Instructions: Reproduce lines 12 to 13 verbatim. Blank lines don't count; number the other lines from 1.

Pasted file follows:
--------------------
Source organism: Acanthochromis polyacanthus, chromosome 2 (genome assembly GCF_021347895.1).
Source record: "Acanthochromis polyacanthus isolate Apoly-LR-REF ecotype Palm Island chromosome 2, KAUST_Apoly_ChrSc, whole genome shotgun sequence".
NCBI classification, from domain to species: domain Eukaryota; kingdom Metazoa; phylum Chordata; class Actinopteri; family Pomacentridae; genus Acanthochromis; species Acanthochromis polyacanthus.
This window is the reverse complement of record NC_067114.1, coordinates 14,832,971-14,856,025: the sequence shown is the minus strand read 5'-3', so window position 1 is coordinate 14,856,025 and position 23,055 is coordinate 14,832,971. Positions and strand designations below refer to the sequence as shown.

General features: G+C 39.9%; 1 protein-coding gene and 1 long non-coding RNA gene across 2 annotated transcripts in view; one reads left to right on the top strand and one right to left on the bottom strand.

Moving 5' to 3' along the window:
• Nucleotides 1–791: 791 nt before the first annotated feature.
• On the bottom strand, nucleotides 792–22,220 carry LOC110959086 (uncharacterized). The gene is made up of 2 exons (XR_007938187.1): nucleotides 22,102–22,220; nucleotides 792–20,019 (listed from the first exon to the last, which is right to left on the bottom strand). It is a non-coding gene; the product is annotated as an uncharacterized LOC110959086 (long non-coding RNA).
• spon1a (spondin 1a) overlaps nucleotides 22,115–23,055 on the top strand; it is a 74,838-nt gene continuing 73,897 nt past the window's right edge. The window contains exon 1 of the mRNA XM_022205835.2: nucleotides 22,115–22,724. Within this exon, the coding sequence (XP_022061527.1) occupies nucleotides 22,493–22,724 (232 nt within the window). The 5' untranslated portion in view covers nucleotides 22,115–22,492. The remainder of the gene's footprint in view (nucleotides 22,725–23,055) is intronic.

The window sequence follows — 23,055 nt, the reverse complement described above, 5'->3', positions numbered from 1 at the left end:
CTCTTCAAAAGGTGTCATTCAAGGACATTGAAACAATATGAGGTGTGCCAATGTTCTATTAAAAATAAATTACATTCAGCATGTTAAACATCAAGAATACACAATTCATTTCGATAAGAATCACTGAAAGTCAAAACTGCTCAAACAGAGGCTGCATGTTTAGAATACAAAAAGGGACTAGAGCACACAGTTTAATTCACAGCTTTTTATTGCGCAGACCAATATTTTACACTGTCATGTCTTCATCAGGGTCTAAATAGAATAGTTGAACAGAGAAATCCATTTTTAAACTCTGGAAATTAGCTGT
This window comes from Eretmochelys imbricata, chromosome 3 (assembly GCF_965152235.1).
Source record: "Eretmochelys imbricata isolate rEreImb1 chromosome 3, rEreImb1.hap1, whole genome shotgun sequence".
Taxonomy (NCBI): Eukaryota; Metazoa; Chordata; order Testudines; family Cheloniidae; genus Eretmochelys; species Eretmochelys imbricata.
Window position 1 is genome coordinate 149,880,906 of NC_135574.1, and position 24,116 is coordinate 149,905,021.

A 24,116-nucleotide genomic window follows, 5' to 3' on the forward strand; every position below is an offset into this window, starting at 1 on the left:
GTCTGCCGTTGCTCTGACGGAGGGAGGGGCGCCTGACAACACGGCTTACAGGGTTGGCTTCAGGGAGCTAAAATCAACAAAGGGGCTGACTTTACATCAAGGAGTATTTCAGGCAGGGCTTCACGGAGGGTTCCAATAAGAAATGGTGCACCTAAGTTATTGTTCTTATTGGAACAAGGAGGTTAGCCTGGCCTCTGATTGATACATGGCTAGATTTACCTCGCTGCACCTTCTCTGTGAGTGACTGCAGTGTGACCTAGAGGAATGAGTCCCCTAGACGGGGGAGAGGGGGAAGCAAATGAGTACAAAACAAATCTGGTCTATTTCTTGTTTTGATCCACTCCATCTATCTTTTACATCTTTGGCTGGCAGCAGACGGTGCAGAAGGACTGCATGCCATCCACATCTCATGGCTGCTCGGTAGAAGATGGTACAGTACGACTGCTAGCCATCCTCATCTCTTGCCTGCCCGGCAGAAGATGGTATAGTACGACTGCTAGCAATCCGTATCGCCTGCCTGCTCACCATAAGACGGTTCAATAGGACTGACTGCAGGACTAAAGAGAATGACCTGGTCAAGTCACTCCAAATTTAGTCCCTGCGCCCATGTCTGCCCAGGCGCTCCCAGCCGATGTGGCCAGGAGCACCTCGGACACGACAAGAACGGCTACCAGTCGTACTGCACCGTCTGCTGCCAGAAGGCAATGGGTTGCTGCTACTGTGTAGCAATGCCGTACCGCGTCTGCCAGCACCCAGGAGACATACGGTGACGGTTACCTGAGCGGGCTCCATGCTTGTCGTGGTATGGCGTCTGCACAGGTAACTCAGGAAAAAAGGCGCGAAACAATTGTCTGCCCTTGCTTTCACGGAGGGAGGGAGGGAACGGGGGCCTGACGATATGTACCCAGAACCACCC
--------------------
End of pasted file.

This window comes from Eretmochelys imbricata, chromosome 3 (assembly GCF_965152235.1).
Source record: "Eretmochelys imbricata isolate rEreImb1 chromosome 3, rEreImb1.hap1, whole genome shotgun sequence".